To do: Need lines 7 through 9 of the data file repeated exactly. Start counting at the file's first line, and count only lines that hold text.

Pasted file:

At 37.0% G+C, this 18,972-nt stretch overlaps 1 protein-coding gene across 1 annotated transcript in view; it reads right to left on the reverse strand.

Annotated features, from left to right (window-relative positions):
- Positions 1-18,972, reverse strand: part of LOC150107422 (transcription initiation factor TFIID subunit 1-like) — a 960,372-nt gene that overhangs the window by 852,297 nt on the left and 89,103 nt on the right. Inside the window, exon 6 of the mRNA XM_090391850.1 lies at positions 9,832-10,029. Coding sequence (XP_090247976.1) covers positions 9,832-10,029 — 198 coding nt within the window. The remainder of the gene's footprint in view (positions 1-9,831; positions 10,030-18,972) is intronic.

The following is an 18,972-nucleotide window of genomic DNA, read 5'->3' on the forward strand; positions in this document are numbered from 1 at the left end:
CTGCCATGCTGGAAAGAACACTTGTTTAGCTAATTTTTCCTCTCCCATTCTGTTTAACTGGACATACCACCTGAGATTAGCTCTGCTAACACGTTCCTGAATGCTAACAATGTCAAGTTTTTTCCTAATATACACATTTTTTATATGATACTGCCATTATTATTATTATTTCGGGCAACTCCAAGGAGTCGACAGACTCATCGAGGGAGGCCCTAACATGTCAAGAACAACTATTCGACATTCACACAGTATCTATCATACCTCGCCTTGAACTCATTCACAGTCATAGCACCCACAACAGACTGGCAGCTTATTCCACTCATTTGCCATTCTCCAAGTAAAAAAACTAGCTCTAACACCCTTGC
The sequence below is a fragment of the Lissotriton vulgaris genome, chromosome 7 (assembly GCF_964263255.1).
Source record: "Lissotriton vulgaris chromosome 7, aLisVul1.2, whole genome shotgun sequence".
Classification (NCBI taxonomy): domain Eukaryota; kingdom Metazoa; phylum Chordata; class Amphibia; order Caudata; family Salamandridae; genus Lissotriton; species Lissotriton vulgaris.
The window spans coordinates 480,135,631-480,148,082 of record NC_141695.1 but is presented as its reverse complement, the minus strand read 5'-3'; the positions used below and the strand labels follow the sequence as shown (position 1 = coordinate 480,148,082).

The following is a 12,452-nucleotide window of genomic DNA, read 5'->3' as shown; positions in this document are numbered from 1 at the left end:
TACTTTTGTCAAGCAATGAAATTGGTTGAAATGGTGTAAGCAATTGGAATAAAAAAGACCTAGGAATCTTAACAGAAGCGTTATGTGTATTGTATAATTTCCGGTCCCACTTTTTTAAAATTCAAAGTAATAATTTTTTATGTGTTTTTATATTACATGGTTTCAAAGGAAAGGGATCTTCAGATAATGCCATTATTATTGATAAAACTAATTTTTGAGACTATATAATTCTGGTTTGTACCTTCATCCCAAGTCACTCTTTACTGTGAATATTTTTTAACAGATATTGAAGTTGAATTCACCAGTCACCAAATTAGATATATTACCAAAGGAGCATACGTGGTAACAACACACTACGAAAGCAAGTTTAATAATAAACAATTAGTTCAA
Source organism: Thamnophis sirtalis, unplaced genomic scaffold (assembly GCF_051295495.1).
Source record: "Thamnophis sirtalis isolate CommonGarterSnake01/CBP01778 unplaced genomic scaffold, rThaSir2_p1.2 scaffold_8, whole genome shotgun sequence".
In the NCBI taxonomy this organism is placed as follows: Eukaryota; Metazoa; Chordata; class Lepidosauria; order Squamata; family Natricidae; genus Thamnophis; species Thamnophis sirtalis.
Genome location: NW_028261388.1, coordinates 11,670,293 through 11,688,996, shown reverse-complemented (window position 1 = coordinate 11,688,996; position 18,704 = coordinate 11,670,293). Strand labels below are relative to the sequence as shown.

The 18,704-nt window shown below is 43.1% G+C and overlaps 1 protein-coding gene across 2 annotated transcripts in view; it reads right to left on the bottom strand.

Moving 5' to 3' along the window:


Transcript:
Source record: "Lissotriton vulgaris chromosome 7, aLisVul1.2, whole genome shotgun sequence".
Classification (NCBI taxonomy): domain Eukaryota; kingdom Metazoa; phylum Chordata; class Amphibia; order Caudata; family Salamandridae; genus Lissotriton; species Lissotriton vulgaris.
The window spans coordinates 480,135,631-480,148,082 of record NC_141695.1 but is presented as its reverse complement, the minus strand read 5'-3'; the positions used below and the strand labels follow the sequence as shown (position 1 = coordinate 480,148,082).